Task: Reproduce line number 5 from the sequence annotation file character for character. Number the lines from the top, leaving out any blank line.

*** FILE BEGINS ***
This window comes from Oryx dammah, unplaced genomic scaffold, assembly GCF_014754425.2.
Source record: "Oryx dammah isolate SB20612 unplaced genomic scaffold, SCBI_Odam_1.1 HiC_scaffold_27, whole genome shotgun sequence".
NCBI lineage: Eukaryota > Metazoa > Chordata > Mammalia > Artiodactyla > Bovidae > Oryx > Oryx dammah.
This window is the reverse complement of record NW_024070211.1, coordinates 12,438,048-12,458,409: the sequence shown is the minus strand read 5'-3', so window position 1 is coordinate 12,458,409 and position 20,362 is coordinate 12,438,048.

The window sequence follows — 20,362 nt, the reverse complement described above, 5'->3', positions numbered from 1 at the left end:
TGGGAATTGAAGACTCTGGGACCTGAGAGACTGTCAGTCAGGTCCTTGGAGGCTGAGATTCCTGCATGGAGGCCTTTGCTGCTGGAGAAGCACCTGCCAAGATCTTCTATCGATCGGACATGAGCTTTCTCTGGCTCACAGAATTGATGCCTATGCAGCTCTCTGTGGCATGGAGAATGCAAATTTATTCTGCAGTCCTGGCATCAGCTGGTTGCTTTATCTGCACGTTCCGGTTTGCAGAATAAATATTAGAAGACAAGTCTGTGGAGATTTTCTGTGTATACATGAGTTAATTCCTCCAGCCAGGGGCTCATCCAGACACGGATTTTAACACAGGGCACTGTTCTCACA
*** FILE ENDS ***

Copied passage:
The window sequence follows — 20,362 nt, the reverse complement described above, 5'->3', positions numbered from 1 at the left end: